Aerial assaults failed to hit the Le Hamel strongpoint. Its 75 mm weapon continued to do sustained damage to the Allied forces until 16:00 when an altered Armored Vehicle Royal Engineers (AVRE) tank shot a huge Petard bomb into its back passage. A second casemated emplacement at La Rivière containing a 88 mm firearm was killed by a tank at 07:30.

In the meantime, infantry started clearing the fortified houses along the shore and progressed on targets further inland. The No. 47 (Royal Marine) Commando captured the Port-en-Bessin region on 7 June in the Battle of Port-en-Bessin.

On the western flank, the First Battalion, Hampshire Regiment caught Arromanches, which became a site of one of the counterfeit Mulberry harbors. The 69th Infantry Brigade on the eastern flank reached the Canadian powers at Juno.

Organization Sergeant Major Stanley Hollis was awarded the main Victoria Cross granted on D-Day for his activities while assaulting two pillboxes at the Mont Fleury battery. Because of hardened opposition from the German 352nd Infantry Division, Bayeux was not caught until the following day.

English losses at Gold are estimated at 1,000–1,100. The losses sustained by the Germans are unknown.


The Allied plan in Juno called for two detachments of the 3rd Canadian Division to arrive on two seashore parts—Mike and Nan—concentrating on Courseulles, Bernières, and Saint-Aubin.

It was trusted that the fundamental maritime and air bombardments would mollify the seashore barriers and pulverize waterfront strongholds. The 2nd Canadian Armored Brigade and 79th British Armored Division were tasked to assist Allied forces on the beach.

The arrangement required the 9th Canadian Infantry Brigade to land hold regiments and send inland, the Royal Marine commandos, to establish contact with the British third Infantry Division on Sword.

It also required the 7th Canadian Infantry Brigade to reconvene with the British 50th Infantry Division on Gold. The 3rd Canadian Division's goals were to catch Carpiquet Airfield and arrive at the Caen–Bayeux railroad line by sunset.

The arrivals initially met with overwhelming obstruction from the German 716th Division. The first assault was less successful than expected, moreover, harsh climate further constrained the principal wave, which was postponed until 07:35.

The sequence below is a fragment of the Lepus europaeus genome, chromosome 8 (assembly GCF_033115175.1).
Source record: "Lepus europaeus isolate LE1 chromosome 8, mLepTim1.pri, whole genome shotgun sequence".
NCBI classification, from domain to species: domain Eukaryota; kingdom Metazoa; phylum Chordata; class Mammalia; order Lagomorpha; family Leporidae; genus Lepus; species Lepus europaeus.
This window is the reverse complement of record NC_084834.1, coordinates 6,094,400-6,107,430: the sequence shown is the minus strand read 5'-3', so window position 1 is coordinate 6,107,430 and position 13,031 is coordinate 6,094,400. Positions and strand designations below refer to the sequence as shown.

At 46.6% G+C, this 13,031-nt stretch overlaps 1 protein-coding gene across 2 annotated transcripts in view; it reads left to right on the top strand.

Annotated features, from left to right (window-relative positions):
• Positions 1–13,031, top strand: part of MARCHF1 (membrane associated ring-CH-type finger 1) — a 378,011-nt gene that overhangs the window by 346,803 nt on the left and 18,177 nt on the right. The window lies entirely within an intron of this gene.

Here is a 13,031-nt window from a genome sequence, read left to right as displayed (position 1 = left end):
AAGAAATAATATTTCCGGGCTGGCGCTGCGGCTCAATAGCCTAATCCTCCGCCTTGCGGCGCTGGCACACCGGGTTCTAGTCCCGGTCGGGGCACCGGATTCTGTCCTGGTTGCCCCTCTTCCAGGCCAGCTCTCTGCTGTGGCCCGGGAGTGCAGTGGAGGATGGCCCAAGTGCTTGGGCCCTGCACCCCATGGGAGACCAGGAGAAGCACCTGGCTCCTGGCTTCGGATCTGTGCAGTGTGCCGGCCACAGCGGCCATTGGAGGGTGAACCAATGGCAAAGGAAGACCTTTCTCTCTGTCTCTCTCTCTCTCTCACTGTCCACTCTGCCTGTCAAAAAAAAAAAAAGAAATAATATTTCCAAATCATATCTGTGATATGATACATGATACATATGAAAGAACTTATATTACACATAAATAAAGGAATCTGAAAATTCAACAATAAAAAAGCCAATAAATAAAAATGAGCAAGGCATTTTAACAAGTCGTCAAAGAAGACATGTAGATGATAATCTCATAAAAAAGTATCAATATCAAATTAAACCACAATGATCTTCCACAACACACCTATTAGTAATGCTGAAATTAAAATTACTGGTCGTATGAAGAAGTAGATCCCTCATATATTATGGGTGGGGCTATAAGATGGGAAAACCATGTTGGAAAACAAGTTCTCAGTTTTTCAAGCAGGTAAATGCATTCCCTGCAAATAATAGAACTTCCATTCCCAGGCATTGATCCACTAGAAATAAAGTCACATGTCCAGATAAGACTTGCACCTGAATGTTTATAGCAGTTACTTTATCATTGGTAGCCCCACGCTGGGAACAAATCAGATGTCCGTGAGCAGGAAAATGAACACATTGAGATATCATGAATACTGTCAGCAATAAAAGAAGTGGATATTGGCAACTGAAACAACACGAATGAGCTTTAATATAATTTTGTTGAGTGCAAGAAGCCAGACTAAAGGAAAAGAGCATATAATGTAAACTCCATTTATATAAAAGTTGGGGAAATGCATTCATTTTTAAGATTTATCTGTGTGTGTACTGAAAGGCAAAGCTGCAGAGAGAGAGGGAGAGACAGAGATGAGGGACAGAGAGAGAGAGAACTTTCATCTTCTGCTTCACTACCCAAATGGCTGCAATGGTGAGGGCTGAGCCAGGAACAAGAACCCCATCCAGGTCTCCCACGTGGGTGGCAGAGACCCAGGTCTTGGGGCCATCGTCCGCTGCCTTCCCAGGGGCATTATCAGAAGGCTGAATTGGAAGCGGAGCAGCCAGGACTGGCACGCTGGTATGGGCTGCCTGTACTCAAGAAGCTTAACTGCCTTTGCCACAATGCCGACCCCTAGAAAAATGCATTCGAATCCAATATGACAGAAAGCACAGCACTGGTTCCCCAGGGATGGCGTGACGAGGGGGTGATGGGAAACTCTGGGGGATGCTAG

A few ambush organizations—strikingly those of the Royal Winnipeg Rifles and The Queen's Own Rifles of Canada—took substantial losses in the initial minutes of the primary wave.

Quality of numbers facilitated fire support from gunnery, and reinforced groups freed most from the beachfront safeguards within two hours of landing.

The ensuing push inland towards Carpiquet and the Caen–Bayeux railroad line resulted in mixed outcomes. The sheer quantities of men and vehicles on the beach delayed the arrival of the 9th Brigade and the start of Allied assaults toward the south.

The 7th Brigade experienced substantial initial resistance before pushing south and reaching the British 50th Division at Creully.

The 8th Brigade experienced overwhelming opposition from the Germans at Tailleville, while the 9th Brigade headed towards Carpiquet at night.

Germans in Saint-Aubin prevented the Royal Marines from establishing contact with the British 3rd Division at Sword. At 21:00, The Queen's Own Rifles of Canada and the third Canadian Infantry Division were able to achieve their objectives and managed to push farther inland beyond Juno beach.


Among the five beaches, Sword is the closest to Caen and is situated around 15 kilometers from the objective of the 3rd Infantry Division.

Though Allied objectives were successfully achieved, the process of doing so, against the Germans, was not straightforward. Challenges obstructing the Allies’ further advancement to Caen include a counter-assault mounted by the German 21st Panzer Division.

By the end of D-Day, 28,845 men from the I Corps have landed on Sword.

British Historian, L. F. Ellis, composed that:

"in spite of the Atlantic Wall, over 156,000 men had landed in France, on the first day of the campaign."

The British and Canadians had the option to continue advancing onto Caen, but chose to terminate the campaign three days into the attack.

On 7 June, Operation Perch, a pincer assault by the 51st Highland Infantry Division and XXX Corps was propelled to circle Caen from the east and west flanks.